My introduction to the music of Johnny Mathis was likely similar to that of millions of Americans who grew up after the sun had set on his generation of swinging crooners, pushed aside by the popular onslaught of rock and roll. It was a record entitled, simply enough, Johnny Mathis: Merry Christmas.
That record wasn’t the most popular holiday album on the family’s annual rotation, but it did have its special place, reserved when the mood needed just the right dash of quintessential mid-century charm, the proverbial nutmeg sprinkled on top of the eggnog.
Speaking on the phone in advance of his two night stint at the Meyerson Symphony Center with the Dallas Symphony Orchestra, Johnny Mathis says he is grateful for that Christmas album. He says it was a tribute to his mother and their family Christmases growing up and that it is indicative of the many collaborations he has enjoyed throughout his long career (Merry Christmas featured musical director Percy Faith). But what the album also shows is how the singer has managed to remain in the popular imagination all these years, despite the fact that his career was, in part, defined by the music he did not sing: rock and roll.
Mathis signed to Columbia Records in 1956, the year Elvis Presley scored his breakout hit “Heartbreak Hotel.” Mathis, who had cut his teeth singing in California jazz clubs, was seen as a safer alternative heartthrob to the hip-tossing boy from Memphis, and despite some dabling, he never really bought into the new style of pop music.
“I put my toe in the water,” Mathis said of rock and roll. “But said, okay, you don’t do it very well.”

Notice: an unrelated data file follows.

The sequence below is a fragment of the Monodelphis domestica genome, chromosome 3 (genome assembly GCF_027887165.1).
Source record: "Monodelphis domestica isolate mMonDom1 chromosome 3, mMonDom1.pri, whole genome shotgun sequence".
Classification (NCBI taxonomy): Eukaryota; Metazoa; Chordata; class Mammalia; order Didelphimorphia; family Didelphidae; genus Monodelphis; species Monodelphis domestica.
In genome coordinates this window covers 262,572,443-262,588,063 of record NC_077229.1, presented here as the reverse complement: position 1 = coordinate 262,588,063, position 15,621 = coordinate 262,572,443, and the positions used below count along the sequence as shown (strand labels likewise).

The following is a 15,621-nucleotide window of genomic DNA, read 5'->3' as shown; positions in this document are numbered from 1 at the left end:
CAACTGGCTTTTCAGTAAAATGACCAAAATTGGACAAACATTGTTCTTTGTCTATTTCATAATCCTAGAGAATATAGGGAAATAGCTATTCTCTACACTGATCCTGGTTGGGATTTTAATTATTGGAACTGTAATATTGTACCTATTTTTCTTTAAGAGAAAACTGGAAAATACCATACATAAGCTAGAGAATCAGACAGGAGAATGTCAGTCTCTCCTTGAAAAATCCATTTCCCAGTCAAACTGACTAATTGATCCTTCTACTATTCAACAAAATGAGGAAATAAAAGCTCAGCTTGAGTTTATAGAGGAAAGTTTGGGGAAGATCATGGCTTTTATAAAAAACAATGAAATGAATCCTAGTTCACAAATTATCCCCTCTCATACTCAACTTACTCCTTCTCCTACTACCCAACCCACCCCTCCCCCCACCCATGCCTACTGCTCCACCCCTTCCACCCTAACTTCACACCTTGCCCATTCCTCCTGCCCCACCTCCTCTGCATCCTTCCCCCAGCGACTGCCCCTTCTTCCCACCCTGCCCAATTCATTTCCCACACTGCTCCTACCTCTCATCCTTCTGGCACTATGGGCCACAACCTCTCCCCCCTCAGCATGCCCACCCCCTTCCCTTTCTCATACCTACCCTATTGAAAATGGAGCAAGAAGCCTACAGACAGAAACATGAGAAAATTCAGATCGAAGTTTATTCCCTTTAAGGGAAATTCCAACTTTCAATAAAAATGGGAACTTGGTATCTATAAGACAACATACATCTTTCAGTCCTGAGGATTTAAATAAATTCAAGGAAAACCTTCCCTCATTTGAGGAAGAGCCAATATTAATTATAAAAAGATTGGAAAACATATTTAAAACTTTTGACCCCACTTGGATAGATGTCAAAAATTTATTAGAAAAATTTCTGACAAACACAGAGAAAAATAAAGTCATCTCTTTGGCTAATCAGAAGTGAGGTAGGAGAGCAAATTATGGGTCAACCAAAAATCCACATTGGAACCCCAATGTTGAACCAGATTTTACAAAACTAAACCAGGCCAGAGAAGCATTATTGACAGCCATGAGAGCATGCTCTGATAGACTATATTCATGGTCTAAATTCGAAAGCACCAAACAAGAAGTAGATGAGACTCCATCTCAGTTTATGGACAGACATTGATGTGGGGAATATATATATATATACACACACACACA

Rock and roll is just about the only style of music that Mathis hasn’t done. Known for his syrupy romance tunes, hits like “It’s Not For Me to Say” which toiled on the charts next to Elvis’s “All Shook Up,” Mathis has recorded jazz and Broadway standards, Brazilian and Spanish songs, R&B and soul, and even had a disco album in the late seventies. His latest record is country.
Mathis has never been afraid to crossover, try new things, or work with new collaborators, including a pairing with Jane Olivor for a song which received an Oscar nomination in 1979. The real secret to Mathis’ lasting power, however, is the strength of his trademark velvety voice, which he attributes to lessons he received as a young boy.
Mathis was born in East Texas, but moved to San Francisco when he was four where he was reunited with his piano playing father. Mathis’ dad, the singer recalls, became his musical “buddy.”
“I remember when I was young he came home from work one day with a big bunch of wood,” Mathis said. “It turned out to be a piano. He installed it in our small apartment.”
Mathis’ father played songs he had learned living in Texas himself, such as Bob Wills’ “San Antonio Rose.”
“I stood there and listened night after night,” he said. “I was the only one [in my family] who seemed to take to it.”
Recognizing his son’s talent, Mathis’ father made an arrangement with a local voice teacher, who traded lessons with the youngster for errands and odd jobs. She taught him to sing the hits by the musicians he loved – Nat King Cole, Sarah Vaughn, Ella Fitzgerald – but, having some professional experience in light opera, his teacher trained him to take care of his voice like an opera singer.
“Fortunately, all those lessons paid off because I’ve learned to sing in a way that is not detrimental to my voice,” he said. “And I haven’t lost my enthusiasm for music. But I am always guided by what I can sing at 75 – what sounds good.”
Photo by Jeff Dunas